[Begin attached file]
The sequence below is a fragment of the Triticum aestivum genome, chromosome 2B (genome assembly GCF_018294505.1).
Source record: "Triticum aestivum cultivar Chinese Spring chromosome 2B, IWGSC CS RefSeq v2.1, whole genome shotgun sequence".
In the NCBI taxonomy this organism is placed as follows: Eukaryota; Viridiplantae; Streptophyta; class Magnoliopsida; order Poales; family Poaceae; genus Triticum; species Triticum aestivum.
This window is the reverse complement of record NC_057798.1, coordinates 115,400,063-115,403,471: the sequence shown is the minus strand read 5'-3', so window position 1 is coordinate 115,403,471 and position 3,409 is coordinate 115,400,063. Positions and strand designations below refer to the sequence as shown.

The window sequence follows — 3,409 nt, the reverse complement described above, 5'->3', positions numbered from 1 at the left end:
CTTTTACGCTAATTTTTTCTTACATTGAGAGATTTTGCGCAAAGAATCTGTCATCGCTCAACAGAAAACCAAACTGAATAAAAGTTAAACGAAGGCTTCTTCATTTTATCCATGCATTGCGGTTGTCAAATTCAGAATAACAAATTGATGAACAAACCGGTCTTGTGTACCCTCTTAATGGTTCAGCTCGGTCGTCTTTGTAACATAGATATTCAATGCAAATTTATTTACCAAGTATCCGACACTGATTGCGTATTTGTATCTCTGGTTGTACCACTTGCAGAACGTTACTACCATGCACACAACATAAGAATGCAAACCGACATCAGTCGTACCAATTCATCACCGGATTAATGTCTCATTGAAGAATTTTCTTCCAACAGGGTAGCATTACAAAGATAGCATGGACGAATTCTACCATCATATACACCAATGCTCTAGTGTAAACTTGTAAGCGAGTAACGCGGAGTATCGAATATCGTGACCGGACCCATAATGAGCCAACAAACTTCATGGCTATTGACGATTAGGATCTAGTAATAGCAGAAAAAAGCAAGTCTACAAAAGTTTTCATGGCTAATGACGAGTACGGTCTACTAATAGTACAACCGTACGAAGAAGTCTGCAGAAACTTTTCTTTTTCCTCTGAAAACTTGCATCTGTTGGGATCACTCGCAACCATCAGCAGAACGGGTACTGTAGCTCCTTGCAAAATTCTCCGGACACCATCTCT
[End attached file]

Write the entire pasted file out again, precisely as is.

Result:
The sequence below is a fragment of the Triticum aestivum genome, chromosome 2B (genome assembly GCF_018294505.1).
Source record: "Triticum aestivum cultivar Chinese Spring chromosome 2B, IWGSC CS RefSeq v2.1, whole genome shotgun sequence".
In the NCBI taxonomy this organism is placed as follows: Eukaryota; Viridiplantae; Streptophyta; class Magnoliopsida; order Poales; family Poaceae; genus Triticum; species Triticum aestivum.
This window is the reverse complement of record NC_057798.1, coordinates 115,400,063-115,403,471: the sequence shown is the minus strand read 5'-3', so window position 1 is coordinate 115,403,471 and position 3,409 is coordinate 115,400,063. Positions and strand designations below refer to the sequence as shown.

The window sequence follows — 3,409 nt, the reverse complement described above, 5'->3', positions numbered from 1 at the left end:
CTTTTACGCTAATTTTTTCTTACATTGAGAGATTTTGCGCAAAGAATCTGTCATCGCTCAACAGAAAACCAAACTGAATAAAAGTTAAACGAAGGCTTCTTCATTTTATCCATGCATTGCGGTTGTCAAATTCAGAATAACAAATTGATGAACAAACCGGTCTTGTGTACCCTCTTAATGGTTCAGCTCGGTCGTCTTTGTAACATAGATATTCAATGCAAATTTATTTACCAAGTATCCGACACTGATTGCGTATTTGTATCTCTGGTTGTACCACTTGCAGAACGTTACTACCATGCACACAACATAAGAATGCAAACCGACATCAGTCGTACCAATTCATCACCGGATTAATGTCTCATTGAAGAATTTTCTTCCAACAGGGTAGCATTACAAAGATAGCATGGACGAATTCTACCATCATATACACCAATGCTCTAGTGTAAACTTGTAAGCGAGTAACGCGGAGTATCGAATATCGTGACCGGACCCATAATGAGCCAACAAACTTCATGGCTATTGACGATTAGGATCTAGTAATAGCAGAAAAAAGCAAGTCTACAAAAGTTTTCATGGCTAATGACGAGTACGGTCTACTAATAGTACAACCGTACGAAGAAGTCTGCAGAAACTTTTCTTTTTCCTCTGAAAACTTGCATCTGTTGGGATCACTCGCAACCATCAGCAGAACGGGTACTGTAGCTCCTTGCAAAATTCTCCGGACACCATCTCT